Pratyahara is the fifth limb of Ashtanga Yoga. Pratyahara means drawing back or retreat. The word ahara means "nourishment"; pratyahara translates as "to withdraw oneself from that which nourishes the senses." In yoga, the term pratyahara implies withdrawal of the senses from attachment to external objects.
Pratyahara, what is it? What does it mean? Pratyahara is learning to disengage from the environment around us and from the noise within us. The original concept was that as we sense an object be it through sight, sound, taste, smell, touch or even just thinking about an object; that as we do this we create a connection, a tendril or tentacle of attachment between ourselves and the object. Pratyahara is the act of controlling those tendrils and of withdrawing them. In other words, pratyahara is metaphysical form of keeping our hands to ourselves.
The word “pratyahara” means “removing indriyas from material objects”. Pratyahara is the stage at which an adept learns how to control the “tentacles” of consciousness that are called “indriyas” in Sanskrit. This allows him to achieve the ability to see in subtle and the subtlest layers of multidimensional space, as well as to exit of his material body into them and to settle in them, accustoming himself to their subtlety, tenderness and purity.
Of the eight limbs of the 'Yoga-Sutra' of Patanjali, pratyahara forms the fifth consideration after yama, niyama, asana, and pranayama, but before dharana, dhyana, and samadhi. By pratyahara is meant the practice of withdrawing 'sense organs and mind combine' from running towards the objects of sensations; the objects may be external (music, sweets, beauty, smell, etc.), or internal in the form of thoughts and memory. Pratyahara enables the spiritual aspirant in concentration of mind, and thus make it fit for meditation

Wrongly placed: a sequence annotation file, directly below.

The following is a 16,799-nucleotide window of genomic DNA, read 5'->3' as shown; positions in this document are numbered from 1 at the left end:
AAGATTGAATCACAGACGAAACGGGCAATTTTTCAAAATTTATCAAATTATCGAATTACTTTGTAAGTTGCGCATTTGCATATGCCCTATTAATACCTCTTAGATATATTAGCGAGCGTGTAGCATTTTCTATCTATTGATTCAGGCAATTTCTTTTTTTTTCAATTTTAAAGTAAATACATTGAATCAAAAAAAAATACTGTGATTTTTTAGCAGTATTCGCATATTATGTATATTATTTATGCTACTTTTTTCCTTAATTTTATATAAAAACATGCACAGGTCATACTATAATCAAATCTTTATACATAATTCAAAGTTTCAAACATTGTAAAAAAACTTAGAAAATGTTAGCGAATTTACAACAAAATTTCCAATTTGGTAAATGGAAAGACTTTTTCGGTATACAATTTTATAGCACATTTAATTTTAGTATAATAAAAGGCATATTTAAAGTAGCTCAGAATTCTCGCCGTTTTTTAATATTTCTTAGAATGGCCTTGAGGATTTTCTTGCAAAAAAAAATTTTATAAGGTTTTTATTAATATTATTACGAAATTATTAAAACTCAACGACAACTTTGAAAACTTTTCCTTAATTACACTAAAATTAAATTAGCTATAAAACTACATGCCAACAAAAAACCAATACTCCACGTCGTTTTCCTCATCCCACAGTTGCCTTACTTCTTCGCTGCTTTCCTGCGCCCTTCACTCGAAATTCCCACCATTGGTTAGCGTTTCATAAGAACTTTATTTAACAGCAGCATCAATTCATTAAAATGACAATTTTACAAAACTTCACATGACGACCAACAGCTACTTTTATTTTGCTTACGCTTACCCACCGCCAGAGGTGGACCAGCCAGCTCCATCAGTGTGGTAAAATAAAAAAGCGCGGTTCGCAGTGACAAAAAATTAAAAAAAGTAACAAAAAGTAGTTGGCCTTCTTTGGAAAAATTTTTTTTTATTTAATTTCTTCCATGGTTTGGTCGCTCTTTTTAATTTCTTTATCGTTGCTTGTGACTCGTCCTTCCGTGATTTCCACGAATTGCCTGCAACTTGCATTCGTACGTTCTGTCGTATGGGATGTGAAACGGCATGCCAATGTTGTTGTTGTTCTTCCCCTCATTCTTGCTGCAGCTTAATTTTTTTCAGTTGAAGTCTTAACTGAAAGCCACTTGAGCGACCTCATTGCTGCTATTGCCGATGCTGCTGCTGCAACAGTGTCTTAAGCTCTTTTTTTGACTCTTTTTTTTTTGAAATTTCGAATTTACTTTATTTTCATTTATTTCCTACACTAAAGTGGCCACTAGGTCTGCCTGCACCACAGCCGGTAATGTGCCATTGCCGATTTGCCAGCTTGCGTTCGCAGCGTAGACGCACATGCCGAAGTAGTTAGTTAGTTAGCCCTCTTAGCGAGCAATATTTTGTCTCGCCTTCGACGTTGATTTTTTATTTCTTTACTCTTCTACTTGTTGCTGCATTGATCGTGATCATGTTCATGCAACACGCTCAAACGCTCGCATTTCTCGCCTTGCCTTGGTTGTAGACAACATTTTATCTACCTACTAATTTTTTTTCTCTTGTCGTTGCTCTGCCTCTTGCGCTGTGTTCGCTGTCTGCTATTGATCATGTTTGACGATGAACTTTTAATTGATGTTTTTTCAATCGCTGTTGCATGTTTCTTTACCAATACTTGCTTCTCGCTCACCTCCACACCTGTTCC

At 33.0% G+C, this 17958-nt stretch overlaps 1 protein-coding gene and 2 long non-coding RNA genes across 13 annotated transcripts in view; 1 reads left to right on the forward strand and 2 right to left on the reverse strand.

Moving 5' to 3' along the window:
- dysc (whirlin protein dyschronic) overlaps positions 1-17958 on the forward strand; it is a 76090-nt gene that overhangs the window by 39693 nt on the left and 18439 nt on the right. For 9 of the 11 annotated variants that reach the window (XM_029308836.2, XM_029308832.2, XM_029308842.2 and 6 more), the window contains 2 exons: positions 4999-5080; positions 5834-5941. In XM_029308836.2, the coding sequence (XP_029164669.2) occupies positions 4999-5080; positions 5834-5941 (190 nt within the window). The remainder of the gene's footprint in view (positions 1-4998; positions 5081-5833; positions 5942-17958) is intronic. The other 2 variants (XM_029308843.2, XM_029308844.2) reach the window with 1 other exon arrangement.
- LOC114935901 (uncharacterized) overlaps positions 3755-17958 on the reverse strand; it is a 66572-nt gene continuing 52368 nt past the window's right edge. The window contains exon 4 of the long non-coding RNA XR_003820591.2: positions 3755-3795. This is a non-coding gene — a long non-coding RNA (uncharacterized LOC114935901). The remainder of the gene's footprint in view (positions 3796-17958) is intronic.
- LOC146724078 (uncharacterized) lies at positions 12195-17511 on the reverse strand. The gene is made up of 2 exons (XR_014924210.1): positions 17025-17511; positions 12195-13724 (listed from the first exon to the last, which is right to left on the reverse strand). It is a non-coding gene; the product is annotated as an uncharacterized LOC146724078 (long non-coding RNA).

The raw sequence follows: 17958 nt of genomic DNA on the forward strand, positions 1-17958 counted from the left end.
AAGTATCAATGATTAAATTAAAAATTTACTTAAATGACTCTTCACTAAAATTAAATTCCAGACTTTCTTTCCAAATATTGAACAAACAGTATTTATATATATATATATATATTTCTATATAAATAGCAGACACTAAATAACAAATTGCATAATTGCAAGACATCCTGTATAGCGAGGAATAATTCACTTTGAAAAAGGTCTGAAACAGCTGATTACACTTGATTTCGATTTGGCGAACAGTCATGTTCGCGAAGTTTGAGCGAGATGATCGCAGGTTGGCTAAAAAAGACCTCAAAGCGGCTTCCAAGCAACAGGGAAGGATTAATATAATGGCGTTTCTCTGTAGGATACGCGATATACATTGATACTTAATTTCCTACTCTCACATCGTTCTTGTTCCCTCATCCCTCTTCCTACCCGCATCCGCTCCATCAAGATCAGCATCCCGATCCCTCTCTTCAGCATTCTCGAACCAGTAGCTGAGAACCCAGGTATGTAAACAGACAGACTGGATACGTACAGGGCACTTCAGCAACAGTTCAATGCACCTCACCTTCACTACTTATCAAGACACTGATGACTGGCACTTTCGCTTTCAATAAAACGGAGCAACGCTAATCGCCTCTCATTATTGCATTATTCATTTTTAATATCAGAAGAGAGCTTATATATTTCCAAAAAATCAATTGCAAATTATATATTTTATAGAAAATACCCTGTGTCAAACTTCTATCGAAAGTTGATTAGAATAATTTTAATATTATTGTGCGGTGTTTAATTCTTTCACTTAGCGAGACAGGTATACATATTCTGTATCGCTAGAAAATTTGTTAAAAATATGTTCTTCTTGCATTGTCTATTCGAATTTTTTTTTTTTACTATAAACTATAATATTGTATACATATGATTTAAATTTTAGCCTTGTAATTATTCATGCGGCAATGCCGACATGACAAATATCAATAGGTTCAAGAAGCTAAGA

It is easy to not see or taste things but what about hearing, smelling and touching? How can one stop touching the earth or the chair or one's clothing? How can one stop hearing the sound of birds or the laughter of children or the sound of one's own breath and heartbeat? How does one not smell dinner cooking, the flowers on the table or the scent of one's clothing? Even more difficult yet, how does one stop thinking about all the many things that must be done before the day ends?
Europeans translate the term “pratyahara” as “control over the senses”. But senses are not everything that is denoted by the term indriyas, since indriyas include mind as well. It is also essential that the image of “tentacles” evoked by the word “indriyas” provides profound understanding of the principles of functioning of the mind and consciousness, as well as of methods of controlling them.